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Highland, Let’s Bridge The Gap

Shared interests and experiences build bridges

Our elementary school has the most underprivileged kids in the district, behavior issues, a poor reputation and a disconnect between home and school. Our “bridge the gap” hack was a way to ignite interest, energy and relationship building. We held an event after Open House to engage the parents, teachers and students. Easy communication among these groups over pizza and ice cream was the aim.


Information on this page is provided by the innovator and has not been evaluated by HundrED.

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Target group
January 2024
Relationship building between home and school is a powerful pathway to addressing the disconnects we often see: Students who desire more support from teachers. Parents who expect the teachers to be disciplinarians. Teachers who want parent support at home with behavior improvement and homework, but find that parents are too busy.

About the innovation

Why did you create this innovation?

Summing up the environment of the school, a parent noted: “When you walk into Highland, you’re not even greeted with a smile.” The focus was on bridging the gap between teachers, administration, parents and students, Our innovation served as a starting point to connect and bring people together in a fun and relaxed way.

What does your innovation look like in practice?

Our team began by reaching out to every single member of the Highland Elementary school staff and inviting each to complete a get-to-know-you form. We asked for easily relatable information like: Where did you go to high school? What are your favorite free time activities? Then, our team made huge posters with all the information we’d received and hung them around the cafeteria. During the event, parents were able to read all about the Highland staff. To make sure that both parents, teachers, staff and students read each one, we had follow-up questions. Gift cards were the incentive for participating. The fun was multiplied with favorites like pizza and ice cream for dessert. The entire school was open for exploration and the fun facts parents and families had learned about the Highland staff provided some common ground for both to use in their classroom explorations.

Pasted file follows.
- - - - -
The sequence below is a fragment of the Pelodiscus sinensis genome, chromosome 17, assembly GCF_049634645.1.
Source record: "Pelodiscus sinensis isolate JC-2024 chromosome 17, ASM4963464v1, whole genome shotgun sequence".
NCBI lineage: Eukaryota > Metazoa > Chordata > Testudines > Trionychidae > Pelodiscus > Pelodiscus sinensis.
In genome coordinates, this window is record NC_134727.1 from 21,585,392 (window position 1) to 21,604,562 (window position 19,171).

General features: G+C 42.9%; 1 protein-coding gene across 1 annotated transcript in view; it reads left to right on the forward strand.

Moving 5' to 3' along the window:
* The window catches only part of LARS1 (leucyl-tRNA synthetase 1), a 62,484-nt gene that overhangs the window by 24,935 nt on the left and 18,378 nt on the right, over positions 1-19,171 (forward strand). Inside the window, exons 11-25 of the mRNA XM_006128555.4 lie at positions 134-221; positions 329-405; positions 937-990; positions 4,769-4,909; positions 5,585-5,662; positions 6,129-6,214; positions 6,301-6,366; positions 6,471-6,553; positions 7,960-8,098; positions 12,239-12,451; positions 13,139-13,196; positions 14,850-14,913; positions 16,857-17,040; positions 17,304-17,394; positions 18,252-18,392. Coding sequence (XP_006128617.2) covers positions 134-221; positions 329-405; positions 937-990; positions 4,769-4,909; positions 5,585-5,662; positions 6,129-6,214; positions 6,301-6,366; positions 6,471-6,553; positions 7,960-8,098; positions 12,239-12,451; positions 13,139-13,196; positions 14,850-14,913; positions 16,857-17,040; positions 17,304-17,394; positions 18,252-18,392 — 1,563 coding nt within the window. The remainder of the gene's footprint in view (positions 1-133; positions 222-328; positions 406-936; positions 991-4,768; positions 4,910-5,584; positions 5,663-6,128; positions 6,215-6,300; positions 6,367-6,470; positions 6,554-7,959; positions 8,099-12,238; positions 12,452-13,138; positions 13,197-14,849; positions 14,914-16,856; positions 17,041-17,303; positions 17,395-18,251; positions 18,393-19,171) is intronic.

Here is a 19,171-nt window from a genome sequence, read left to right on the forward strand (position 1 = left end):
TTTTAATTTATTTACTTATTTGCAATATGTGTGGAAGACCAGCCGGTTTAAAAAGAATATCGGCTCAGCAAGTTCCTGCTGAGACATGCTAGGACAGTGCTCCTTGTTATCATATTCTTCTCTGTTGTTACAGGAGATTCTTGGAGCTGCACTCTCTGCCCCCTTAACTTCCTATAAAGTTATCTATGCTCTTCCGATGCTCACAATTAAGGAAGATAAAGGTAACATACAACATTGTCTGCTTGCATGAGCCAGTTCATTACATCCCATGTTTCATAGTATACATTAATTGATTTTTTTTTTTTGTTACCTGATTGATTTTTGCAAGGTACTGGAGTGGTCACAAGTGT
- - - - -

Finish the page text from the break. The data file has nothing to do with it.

How has it been spreading?

Events like the ones we’ve tried help to bring down the walls that separate parents and school and we hope to repeat and do more in the future. Also, given what we’ve experienced through Parents as Allies, we hope to form a new team at another of our elementary schools that is struggling with a possible school closure. New ideas and energy could be pivotal there. The principal at our school wants to continue to build relationships and let parents know that our doors are open. In fact, our parents are integral to their child's education and that’s a common interest to build upon.

If I want to try it, what should I do?

We benefitted immensely from a parent co-lead who was a link between school and families. She knew and understood both perspectives and even kept the team going when health issues sidelined two people. Strong lead people are a huge asset. It’s also noted that we were our school district’s second Parents as Allies team, which made it easier because there was experience to build upon.

Spread of the innovation

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